mercredi 2 octobre 2013

Nexeya buyout offer

I own some shares of  Nexeya (ALNEX), bought between 5 and 8 € in 2012.
I never made a post on Nexeya but Nate at oddballstocks did.
Nexeya is currently making a tender offer at 12 € for minority shareholders.

Nexeya released yesterday the details on its offer (link, in French only I fear), at the same time as its 2013 financial accounts.

It's interesting to look at the offer for 2 reasons :
- the actual decision to sell or not,
- it's very instructive to look at the independant expert valuation and methodology, to improve mine but also to have an idea about what to expect in future comparable buyouts.

The document is 76 pages long, I'll try to make a shorter post !

The independent expert is a member of Crowe Horwath network.

The independant expert uses DCF and comparables analysis.

Any approach based on book value is judged irrelevant by the expert for a company like Nexeya. The offer values Nexeya on a P/B ~0.7 (based on 2013 HY accounts) or P/B~0.9 (based on 2013 final accounts, after a ~20 goodwill depreciation has conveniently depressed book value).
1st lesson: never assume that the minimum buyout offer will be at book value (even for a company that's been profitable for the last 7 years, median ROE~10 %).

DCF analysis
I show only the final table:

The main hypothesis built into this model are :
Cost of capital 12.2 %  (based on WACC stuff :link); I routinely use 12 % as my "base rate". So no bad surprises here.
Projected EBIT margin 7.3 %, which is more that the average past margins and 2010 peak margin at 7.1 %. So again a slightly optimistic but reasonnable assumtion.
Modest future growth, again a reasonable assumption.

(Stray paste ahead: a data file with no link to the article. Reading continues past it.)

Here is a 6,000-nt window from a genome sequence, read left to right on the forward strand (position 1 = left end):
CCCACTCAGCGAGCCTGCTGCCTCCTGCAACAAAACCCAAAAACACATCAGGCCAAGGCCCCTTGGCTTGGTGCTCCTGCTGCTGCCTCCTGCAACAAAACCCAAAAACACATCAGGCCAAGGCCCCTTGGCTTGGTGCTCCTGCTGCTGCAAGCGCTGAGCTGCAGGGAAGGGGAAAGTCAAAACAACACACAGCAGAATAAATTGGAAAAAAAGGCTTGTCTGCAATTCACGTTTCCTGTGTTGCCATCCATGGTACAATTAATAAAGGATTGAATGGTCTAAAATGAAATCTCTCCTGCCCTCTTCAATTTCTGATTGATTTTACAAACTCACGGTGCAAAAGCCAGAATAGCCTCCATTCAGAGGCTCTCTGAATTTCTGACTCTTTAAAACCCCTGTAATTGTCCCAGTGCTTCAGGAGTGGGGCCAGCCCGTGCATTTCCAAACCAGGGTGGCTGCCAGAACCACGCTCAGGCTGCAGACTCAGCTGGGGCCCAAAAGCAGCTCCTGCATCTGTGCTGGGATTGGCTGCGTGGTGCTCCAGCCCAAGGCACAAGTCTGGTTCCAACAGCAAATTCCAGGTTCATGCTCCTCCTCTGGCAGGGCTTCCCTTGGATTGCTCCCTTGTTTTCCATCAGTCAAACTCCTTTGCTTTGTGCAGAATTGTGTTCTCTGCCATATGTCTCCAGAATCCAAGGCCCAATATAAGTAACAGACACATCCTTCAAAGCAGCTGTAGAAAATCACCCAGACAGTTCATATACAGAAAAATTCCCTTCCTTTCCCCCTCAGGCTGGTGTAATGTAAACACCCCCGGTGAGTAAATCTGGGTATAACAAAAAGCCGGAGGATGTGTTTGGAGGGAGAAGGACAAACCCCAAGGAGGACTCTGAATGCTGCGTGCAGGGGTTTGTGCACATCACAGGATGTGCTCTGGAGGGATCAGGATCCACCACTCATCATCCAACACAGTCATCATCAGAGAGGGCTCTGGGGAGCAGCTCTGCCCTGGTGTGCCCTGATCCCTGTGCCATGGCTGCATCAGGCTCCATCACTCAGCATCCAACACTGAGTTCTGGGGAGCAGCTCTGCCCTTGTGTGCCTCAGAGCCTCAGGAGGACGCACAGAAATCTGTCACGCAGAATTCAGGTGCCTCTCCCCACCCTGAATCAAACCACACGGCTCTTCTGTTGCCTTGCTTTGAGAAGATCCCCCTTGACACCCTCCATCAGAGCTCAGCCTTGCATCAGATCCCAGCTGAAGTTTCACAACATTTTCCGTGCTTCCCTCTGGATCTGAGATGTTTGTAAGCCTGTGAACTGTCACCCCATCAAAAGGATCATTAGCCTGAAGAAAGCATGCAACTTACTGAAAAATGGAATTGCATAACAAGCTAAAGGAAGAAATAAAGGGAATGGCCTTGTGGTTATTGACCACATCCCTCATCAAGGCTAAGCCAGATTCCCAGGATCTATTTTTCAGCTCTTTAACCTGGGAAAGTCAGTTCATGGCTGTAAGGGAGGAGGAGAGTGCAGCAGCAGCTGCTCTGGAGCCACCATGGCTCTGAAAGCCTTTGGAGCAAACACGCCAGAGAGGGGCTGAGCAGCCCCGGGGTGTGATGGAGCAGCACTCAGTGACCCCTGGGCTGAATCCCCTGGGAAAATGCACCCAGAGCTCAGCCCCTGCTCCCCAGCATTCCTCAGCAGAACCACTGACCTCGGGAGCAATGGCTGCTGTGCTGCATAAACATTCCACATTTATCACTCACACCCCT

Then comes net debt :

3.2 m€ for apparently unfunded pension liabilities (after taxes), a good reminder to not forget those in my own evaluation.

However, if we have a look at the most recent published accounts (annual accounts, June 2013), and if I'm not mistaken
short term debt 5.2 m€, LT debt 7.6 m€, cash 16.0 m€ => excess cash 3.2 m€ vs
1.1 net debt according to the independant expert !!!!!!

Where did all this cash go in just 3 months ?
I have not found the answer. I suspect that it is used to finance the buyout, thus depressing the tender offer price. Neat, isn't it ?
Correcting for this only, without changing the rest, would make the DCF estimate go from 12.5 €/share to around 13.5 €/share.

Comparable companies

This graph plots EV/Sales vs EBIT margin, using 2013 expected results.
You can always discuss if the companies are actually comparable (Steria provides information technology services, not quite close to Nexeya), but that's not the point.
Based on this "regression analysis", and Nexeya 7.3 % EBIT margin, the expert computes a "fair"value for Nexeya.
Then, because Nexeya is a smaller company than the mean of the sample used here, the expert applies a 15 % discount on this :

No fundamental reason other than an empirical observation on market cap size effect on valuation.
Let's have a look at the comparables market cap

This one reminds me of the "Bill Gates walks into a bar" example about the distinction between
the mean and the median value of sample. With Thales in the sample, we can be quite sure that Nexeya market cap is smaller than the mean.

Another issue (but I don't feel like going on, it is late) are the projected results/margins used for the comparables ; I checked some and I found significant discrepancies between projected and actual known 2012 data, often leading to a higher projected price for Nexeya "fair" price.


I've not made up my mind yet. I need to cool down a little.
This confirms my first impression about a lowball offer.
However I'm not sure I want to stay invested in a company where the managers interests are evidently not aligned with mine, and maybe severe liquidity issues in the future. Besides, I'm not sure if there is some dilution around the corner or not.

I want to make some further observations.
Given the path of Nexeya stock price (IPO at around 17 €, buyout at 12 € ~seven years later), this reinforces my rule of thumb to never participate to an IPO, which is a pity because I view it as one of the few useful functions of the stock market for the "real" economy.

This also justifies why you need a large margin of safety compared to a "fair price", maybe even more so for small caps maybe given this kind of tender offers, especially when no strong minority investor (independent mutual fund, activist shareholder,...) is present at the capital.